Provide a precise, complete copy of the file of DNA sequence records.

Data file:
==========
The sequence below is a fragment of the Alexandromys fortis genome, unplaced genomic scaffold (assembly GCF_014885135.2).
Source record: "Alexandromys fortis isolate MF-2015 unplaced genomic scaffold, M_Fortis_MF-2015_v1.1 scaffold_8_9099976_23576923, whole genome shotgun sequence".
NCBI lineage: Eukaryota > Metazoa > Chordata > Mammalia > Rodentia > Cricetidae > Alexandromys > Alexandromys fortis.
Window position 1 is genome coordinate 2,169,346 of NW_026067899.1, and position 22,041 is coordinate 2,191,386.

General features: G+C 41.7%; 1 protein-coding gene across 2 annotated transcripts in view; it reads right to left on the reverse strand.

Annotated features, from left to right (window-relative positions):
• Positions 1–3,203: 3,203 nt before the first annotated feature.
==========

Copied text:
The sequence below is a fragment of the Alexandromys fortis genome, unplaced genomic scaffold (assembly GCF_014885135.2).
Source record: "Alexandromys fortis isolate MF-2015 unplaced genomic scaffold, M_Fortis_MF-2015_v1.1 scaffold_8_9099976_23576923, whole genome shotgun sequence".
NCBI lineage: Eukaryota > Metazoa > Chordata > Mammalia > Rodentia > Cricetidae > Alexandromys > Alexandromys fortis.
Window position 1 is genome coordinate 2,169,346 of NW_026067899.1, and position 22,041 is coordinate 2,191,386.

General features: G+C 41.7%; 1 protein-coding gene across 2 annotated transcripts in view; it reads right to left on the reverse strand.

Annotated features, from left to right (window-relative positions):
• Positions 1–3,203: 3,203 nt before the first annotated feature.